By MoneySavingExpert's Coupon Kid, Jordon Cox
For couponers starting out and even those more experienced, there are lots of questions that come up time and time again. I’ve probably had every question you can think of on this topic, and I’d have to write a book to have any hope of answering them all.
So here’s a quick rundown of the questions I’m asked most often about couponing, and my answers.
Can I really cut costs with coupons? (That’s a lot of C’s!)
Coupons can definitely be a legitimate way of saving money. Some argue that coupons only exist to get you to buy the product advertised, which isn’t necessarily wrong. The trick to making coupons MoneySaving is simply being clever with how you use them.
As a rule of thumb, you should only use coupons for things you’d normally buy – that way you avoid spending more money. However, you can switch brands to make use of the coupons on offer (eg, move from Kingsmill to Hovis bread), and while you’ll still be buying what are essentially the same goods, your coupon savings will add up.
It might not seem like you save much at first when most coupons are only worth about 50p, but if you can time it right and use them when products are already reduced – that’s when the savings get much bigger.
If you want to know where to find them, have a gander at the where to find coupons section of MSE’s Extreme Couponing guide.
What’s your favourite method of scoring coupons?
Writing to companies in the hope of blagging coupons is a fun way I’ve learnt I can pocket up to £20 worth of coupons just by sending an email to one of my favourite (or least favourite) companies. It’s a game of pot luck and there’s no right or wrong way to do it. You can definitely increase your chances though, by putting a bit of effort into whatever you send.
When complimenting brands before, I’ve sent love poems, birthday cards and even drawn them pictures. Anything you’ve spent a bit of time and creative energy on has a better chance of earning you coupons.
For templates and more info, check out the manufacturers’ coupons section of the Extreme Couponing guide.
What do the terms and conditions mean?
There are lots of terms and conditions related to using coupons, and this can easily cause confusion when you’re still new to couponing. Here are the most common T&Cs you’ll come across on coupons:
One coupon per product purchased – you can use as many coupons as you like, as long as you’re not trying to use two (or more) on a single barcoded item.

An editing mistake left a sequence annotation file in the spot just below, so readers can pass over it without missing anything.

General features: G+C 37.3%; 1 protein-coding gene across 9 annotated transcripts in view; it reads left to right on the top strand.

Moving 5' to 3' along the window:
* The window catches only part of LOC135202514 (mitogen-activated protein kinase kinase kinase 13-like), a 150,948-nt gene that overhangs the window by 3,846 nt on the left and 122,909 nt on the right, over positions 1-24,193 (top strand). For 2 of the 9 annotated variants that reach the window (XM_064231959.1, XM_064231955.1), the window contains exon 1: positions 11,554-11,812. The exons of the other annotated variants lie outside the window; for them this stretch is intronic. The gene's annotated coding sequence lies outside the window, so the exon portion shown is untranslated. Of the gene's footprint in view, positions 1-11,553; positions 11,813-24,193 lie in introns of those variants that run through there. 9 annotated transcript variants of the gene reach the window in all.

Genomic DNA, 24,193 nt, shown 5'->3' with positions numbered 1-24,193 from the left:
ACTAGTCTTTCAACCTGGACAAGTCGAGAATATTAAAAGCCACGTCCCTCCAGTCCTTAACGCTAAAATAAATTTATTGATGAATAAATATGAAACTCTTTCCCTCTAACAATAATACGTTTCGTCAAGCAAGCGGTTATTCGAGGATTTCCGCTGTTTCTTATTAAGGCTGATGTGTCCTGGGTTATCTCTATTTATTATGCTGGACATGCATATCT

One coupon per transaction – you can only use one coupon on your entire shop. The way around this though, is to separate transactions with the checkout conveyor belt dividers. Cashiers don’t usually mind… most of the time.
One coupon per customer – pretty self-explanatory, but there’s a way around it (bring more people shopping with you).
What are the best loyalty cards to sign up to?
Personally, I would say sign up to every free loyalty card you can for stores you shop in. There are some great ones that give you bonuses for signing up, and occasional free coupons in the post.
My favourites, and the ones I’ve found reward me the most, are Tesco Clubcard, MyWaitrose, Boots Advantage, Subway and Starbucks rewards. All of these will send you freebies now and again just for being signed up.
How do Cashback Apps work?
Cashback apps are gradually replacing traditional printed coupons (although there are still plenty of these around, if you know where to look). Using your smartphone, they allow you to claim money back on your supermarket shopping by taking a picture of your receipt.
The amount you’ll get back depends on the cashback offer for each item, but sometimes you’ll get the full price you paid refunded. Once you have a certain amount in your cashback account, you can claim the money back as a cash transfer. For more info, see my cashback apps guide.
Whenever I see a good deal on something, I try to buy more than one. This is stockpiling. For anything non-perishable (things that won’t go off), as long as you store them in a cool and dry place), you could save a lot of money in the long run.
Common items to stockpile include: toothpaste, toothbrushes, tissues, loo roll, or long life foods such as beans, herbs or sauces (which are mostly easily storable). If you wanted to get multiple items of food, some products freeze well to stop it from being wasted. Even fresh items like butter, cheese and milk can all be frozen and used at a later date. They are easily defrost-able and means you can get more bargains.
How can I coupon if I don’t have a printer?
It’s well worth getting a printer for your couponing, if you can. Check websites such as Freecycle or local “stuff for free” groups on Facebook. If you don’t have any luck, you can get some basic ones for £15ish on Amazon (but do remember to factor in the cost of buying ink).
To give some perspective, there are usually more than £100-worth of coupons to be printed from the MSE supermarket coupons page alone. Even if you end up paying for a printer, you should be able to recoup your losses fairly quickly.
If you still don’t want to get one, make sure you’re signed up to all the supermarket loyalty schemes and review schemes (such as Tesco’s Orchard programme) pick up the free in-store magazines and take a look cashback apps to save money on your phone.
And finally… the most classic question I am always asked when I’m spotted paying for something…
Have you got a coupon for that?
Most of the time, the answer is yes. I get asked this every time I speak at an event, and if i’m spotted paying for anything. Luckily, I was given a handy present one Christmas… a T-shirt that says “I’ve got a coupon for that!”